If early returns are any indication, application development for the iPad has been similarly ignited. Flurry, a company that tracks and analyzes mobile application development, recently reported that of all the new mobile application development projects kicked off in February and March 2010, 22 percent were targeted toward the iPad.
That number is staggering, considering Apple hadn't shipped a single unit. Flurry added that "developers continue to develop for the iPad at a fever pitch."
The iPad development growth appears to be coming at the expense of Google's Android OS and Apple's iPhone. New project starts for the iPhone dipped from 78 percent to 67 percent over the same two-month period, and Android sunk from 18 percent to 10 percent, according to Flurry's analytics.
That isn't to say that either of those platforms are suffering. In fact, new Android projects grew by 50 percent from February to March, Flurry data showed. It's just that iPad development efforts have overtaken the dev efforts of those other projects.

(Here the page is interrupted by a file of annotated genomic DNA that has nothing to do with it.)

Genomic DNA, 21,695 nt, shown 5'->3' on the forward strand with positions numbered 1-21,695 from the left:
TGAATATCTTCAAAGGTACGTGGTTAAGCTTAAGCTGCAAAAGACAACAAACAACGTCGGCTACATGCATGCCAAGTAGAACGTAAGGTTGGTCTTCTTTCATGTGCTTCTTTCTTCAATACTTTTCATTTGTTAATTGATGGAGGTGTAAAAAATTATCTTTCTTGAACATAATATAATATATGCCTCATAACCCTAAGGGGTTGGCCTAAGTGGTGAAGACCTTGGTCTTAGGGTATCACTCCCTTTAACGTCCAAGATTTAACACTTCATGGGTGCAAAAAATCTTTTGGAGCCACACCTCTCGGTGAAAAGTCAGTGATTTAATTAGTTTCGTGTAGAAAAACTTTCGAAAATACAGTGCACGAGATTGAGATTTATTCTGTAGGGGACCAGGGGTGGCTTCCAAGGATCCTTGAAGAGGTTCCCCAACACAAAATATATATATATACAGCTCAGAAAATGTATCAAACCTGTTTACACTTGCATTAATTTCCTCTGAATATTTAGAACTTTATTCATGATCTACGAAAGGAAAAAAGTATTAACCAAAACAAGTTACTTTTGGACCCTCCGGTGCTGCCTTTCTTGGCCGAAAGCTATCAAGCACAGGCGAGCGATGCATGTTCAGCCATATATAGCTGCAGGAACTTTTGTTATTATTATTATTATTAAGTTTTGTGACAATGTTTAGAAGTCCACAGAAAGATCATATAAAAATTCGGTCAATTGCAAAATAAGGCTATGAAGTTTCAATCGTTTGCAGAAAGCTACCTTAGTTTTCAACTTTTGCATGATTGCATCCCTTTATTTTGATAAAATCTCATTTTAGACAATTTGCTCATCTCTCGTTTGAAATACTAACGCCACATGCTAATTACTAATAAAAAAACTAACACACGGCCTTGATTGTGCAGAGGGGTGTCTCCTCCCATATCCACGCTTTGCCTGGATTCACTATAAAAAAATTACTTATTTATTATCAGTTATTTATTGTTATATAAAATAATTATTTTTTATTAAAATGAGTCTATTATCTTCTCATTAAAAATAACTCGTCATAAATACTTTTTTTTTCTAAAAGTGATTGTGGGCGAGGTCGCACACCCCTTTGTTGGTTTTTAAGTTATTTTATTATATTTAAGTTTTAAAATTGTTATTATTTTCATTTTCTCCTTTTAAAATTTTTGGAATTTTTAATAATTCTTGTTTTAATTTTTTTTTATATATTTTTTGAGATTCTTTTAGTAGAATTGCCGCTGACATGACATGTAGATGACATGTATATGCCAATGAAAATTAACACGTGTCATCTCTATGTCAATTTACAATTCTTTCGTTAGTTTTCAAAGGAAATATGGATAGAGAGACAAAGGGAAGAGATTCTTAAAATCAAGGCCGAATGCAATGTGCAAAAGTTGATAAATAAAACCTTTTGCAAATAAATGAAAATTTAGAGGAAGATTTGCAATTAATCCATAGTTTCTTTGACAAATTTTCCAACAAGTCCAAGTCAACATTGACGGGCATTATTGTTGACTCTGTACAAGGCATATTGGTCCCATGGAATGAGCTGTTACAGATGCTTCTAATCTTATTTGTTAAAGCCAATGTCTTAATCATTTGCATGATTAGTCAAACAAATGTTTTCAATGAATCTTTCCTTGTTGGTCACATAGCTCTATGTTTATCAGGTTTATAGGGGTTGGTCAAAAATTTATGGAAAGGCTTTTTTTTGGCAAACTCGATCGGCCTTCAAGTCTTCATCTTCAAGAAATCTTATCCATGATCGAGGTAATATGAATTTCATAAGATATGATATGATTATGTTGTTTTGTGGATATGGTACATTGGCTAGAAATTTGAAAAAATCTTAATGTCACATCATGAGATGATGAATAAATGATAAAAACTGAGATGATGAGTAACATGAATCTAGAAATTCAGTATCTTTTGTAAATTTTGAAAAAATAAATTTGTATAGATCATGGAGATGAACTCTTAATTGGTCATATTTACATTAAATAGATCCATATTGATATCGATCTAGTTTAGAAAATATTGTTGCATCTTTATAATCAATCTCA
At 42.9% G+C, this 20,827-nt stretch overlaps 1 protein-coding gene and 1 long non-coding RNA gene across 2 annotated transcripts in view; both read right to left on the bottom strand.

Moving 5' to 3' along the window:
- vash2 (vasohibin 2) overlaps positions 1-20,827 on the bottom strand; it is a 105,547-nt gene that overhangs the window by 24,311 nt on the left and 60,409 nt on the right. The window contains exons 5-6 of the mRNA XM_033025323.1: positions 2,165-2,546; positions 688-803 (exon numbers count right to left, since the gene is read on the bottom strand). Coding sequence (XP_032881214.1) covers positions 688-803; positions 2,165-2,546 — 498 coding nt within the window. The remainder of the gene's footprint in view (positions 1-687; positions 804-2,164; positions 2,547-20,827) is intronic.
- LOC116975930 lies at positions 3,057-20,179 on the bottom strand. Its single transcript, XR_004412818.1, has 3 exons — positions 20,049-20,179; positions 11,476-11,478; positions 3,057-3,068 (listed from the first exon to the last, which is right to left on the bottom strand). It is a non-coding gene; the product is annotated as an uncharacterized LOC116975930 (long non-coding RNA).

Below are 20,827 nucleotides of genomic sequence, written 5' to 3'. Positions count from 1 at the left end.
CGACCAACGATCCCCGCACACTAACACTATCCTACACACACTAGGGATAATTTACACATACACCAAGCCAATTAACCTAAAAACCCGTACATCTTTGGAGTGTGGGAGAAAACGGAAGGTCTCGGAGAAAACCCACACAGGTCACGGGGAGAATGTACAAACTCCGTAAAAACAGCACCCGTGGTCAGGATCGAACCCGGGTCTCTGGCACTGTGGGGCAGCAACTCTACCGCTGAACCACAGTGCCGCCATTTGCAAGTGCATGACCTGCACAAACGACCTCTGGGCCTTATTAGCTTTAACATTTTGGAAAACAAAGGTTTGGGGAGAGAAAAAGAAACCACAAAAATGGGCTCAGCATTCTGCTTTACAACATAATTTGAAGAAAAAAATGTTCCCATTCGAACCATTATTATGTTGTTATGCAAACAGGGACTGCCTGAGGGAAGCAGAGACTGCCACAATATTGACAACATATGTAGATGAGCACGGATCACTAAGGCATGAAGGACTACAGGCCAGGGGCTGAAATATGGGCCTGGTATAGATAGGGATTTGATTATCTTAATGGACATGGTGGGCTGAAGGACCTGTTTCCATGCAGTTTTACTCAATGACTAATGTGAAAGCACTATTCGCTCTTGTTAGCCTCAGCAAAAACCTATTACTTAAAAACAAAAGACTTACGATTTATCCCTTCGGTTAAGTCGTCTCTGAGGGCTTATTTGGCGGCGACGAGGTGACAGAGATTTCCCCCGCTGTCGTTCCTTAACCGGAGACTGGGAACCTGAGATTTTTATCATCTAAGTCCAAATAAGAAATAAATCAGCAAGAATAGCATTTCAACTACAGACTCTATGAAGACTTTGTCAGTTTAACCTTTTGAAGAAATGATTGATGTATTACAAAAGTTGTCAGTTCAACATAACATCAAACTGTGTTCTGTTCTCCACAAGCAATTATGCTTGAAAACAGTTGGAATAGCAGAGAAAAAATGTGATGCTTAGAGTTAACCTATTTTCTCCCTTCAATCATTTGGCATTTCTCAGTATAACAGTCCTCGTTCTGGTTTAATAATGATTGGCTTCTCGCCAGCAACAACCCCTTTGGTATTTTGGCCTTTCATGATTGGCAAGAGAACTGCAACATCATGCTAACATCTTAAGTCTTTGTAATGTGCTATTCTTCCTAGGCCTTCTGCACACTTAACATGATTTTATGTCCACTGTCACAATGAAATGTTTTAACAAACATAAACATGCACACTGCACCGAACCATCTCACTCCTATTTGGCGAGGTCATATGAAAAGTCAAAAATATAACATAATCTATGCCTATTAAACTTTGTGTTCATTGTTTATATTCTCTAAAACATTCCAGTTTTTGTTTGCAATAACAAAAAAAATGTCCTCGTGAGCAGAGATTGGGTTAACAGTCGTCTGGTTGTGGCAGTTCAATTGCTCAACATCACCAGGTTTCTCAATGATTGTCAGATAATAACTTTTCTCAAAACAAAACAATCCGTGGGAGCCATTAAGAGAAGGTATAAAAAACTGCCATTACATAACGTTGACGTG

The switch undoubtedly occurred due to the ability of the Apple mobile platform to generate significant revenue. Moreover, Apple tends to generate a greater media blitz than other consumer tech companies. When the Android had its debut, there was intense interest, but nothing near the tidal wave of coverage that the iPad generated.
It's worth noting that development for Research in Motion's BlackBerry has nearly disappeared under the avalanche of iPad/iPhone and Android development. According to Flurry statistics, BlackBerry development has declined from about 4 percent to 1 percent.
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